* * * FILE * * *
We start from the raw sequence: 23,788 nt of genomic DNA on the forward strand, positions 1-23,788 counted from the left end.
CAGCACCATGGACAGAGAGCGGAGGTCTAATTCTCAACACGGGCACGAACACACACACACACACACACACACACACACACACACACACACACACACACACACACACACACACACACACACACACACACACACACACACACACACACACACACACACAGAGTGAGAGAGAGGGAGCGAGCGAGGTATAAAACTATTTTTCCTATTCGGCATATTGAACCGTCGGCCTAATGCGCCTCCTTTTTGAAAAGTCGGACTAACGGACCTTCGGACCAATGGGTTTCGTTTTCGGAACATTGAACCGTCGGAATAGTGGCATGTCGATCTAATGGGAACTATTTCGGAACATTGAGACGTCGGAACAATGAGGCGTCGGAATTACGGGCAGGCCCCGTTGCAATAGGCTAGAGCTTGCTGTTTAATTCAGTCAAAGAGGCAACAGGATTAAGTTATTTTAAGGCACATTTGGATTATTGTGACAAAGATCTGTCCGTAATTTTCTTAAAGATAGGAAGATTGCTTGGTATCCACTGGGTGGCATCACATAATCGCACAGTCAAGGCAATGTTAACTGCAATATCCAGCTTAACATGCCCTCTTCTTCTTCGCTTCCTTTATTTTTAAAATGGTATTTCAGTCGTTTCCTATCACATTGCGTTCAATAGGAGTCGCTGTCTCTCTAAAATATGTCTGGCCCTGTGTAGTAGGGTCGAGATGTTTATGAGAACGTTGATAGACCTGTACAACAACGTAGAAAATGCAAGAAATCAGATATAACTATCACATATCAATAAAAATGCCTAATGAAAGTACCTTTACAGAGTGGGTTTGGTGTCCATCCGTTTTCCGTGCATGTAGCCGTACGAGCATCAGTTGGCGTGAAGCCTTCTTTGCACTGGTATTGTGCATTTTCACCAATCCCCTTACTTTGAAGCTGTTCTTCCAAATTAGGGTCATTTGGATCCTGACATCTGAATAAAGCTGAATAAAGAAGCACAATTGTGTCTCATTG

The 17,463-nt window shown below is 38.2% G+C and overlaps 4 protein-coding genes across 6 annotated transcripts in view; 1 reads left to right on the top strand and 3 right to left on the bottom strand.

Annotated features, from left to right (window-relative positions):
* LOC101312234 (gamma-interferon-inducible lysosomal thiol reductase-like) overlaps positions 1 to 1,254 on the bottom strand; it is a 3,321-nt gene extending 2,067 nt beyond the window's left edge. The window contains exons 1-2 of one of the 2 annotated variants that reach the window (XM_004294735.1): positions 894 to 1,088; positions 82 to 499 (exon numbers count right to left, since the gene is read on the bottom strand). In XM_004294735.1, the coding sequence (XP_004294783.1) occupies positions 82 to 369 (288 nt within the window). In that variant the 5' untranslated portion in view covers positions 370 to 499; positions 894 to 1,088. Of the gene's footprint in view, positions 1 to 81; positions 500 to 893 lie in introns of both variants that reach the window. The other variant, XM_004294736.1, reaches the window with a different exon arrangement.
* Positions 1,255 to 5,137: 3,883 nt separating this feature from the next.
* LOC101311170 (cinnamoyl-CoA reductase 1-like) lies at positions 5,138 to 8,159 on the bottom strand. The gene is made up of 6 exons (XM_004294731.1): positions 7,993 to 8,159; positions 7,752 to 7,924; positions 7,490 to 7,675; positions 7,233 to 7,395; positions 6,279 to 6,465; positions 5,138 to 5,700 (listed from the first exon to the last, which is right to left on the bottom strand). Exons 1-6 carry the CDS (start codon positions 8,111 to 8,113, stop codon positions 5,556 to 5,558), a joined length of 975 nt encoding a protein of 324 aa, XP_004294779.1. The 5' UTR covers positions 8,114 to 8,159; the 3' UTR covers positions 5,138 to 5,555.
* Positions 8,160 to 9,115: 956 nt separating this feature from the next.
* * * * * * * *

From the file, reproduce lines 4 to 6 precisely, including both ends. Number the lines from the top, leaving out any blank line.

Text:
Annotated features, from left to right (window-relative positions):
* LOC101312234 (gamma-interferon-inducible lysosomal thiol reductase-like) overlaps positions 1 to 1,254 on the bottom strand; it is a 3,321-nt gene extending 2,067 nt beyond the window's left edge. The window contains exons 1-2 of one of the 2 annotated variants that reach the window (XM_004294735.1): positions 894 to 1,088; positions 82 to 499 (exon numbers count right to left, since the gene is read on the bottom strand). In XM_004294735.1, the coding sequence (XP_004294783.1) occupies positions 82 to 369 (288 nt within the window). In that variant the 5' untranslated portion in view covers positions 370 to 499; positions 894 to 1,088. Of the gene's footprint in view, positions 1 to 81; positions 500 to 893 lie in introns of both variants that reach the window. The other variant, XM_004294736.1, reaches the window with a different exon arrangement.
* Positions 1,255 to 5,137: 3,883 nt separating this feature from the next.